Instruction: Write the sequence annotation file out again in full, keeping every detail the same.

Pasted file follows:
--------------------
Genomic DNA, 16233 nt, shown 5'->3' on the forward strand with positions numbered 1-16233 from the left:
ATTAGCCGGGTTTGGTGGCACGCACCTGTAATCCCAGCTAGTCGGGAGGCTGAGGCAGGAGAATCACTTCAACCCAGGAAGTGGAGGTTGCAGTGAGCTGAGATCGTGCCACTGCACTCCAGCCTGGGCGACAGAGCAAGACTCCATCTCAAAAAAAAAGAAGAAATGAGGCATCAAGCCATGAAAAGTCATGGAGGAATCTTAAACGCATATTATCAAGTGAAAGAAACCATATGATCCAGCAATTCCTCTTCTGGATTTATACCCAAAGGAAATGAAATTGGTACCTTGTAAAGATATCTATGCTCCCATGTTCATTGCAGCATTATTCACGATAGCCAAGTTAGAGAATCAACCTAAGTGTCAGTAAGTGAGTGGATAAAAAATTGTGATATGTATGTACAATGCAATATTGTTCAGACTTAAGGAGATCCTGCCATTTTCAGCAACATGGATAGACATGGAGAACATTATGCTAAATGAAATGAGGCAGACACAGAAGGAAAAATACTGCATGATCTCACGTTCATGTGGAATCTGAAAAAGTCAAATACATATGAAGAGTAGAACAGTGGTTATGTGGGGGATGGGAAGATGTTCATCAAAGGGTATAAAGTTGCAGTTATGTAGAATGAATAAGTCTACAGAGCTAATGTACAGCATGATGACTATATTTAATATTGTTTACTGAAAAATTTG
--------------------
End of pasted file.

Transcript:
Genomic DNA, 16233 nt, shown 5'->3' on the forward strand with positions numbered 1-16233 from the left:
ATTAGCCGGGTTTGGTGGCACGCACCTGTAATCCCAGCTAGTCGGGAGGCTGAGGCAGGAGAATCACTTCAACCCAGGAAGTGGAGGTTGCAGTGAGCTGAGATCGTGCCACTGCACTCCAGCCTGGGCGACAGAGCAAGACTCCATCTCAAAAAAAAAGAAGAAATGAGGCATCAAGCCATGAAAAGTCATGGAGGAATCTTAAACGCATATTATCAAGTGAAAGAAACCATATGATCCAGCAATTCCTCTTCTGGATTTATACCCAAAGGAAATGAAATTGGTACCTTGTAAAGATATCTATGCTCCCATGTTCATTGCAGCATTATTCACGATAGCCAAGTTAGAGAATCAACCTAAGTGTCAGTAAGTGAGTGGATAAAAAATTGTGATATGTATGTACAATGCAATATTGTTCAGACTTAAGGAGATCCTGCCATTTTCAGCAACATGGATAGACATGGAGAACATTATGCTAAATGAAATGAGGCAGACACAGAAGGAAAAATACTGCATGATCTCACGTTCATGTGGAATCTGAAAAAGTCAAATACATATGAAGAGTAGAACAGTGGTTATGTGGGGGATGGGAAGATGTTCATCAAAGGGTATAAAGTTGCAGTTATGTAGAATGAATAAGTCTACAGAGCTAATGTACAGCATGATGACTATATTTAATATTGTTTACTGAAAAATTTG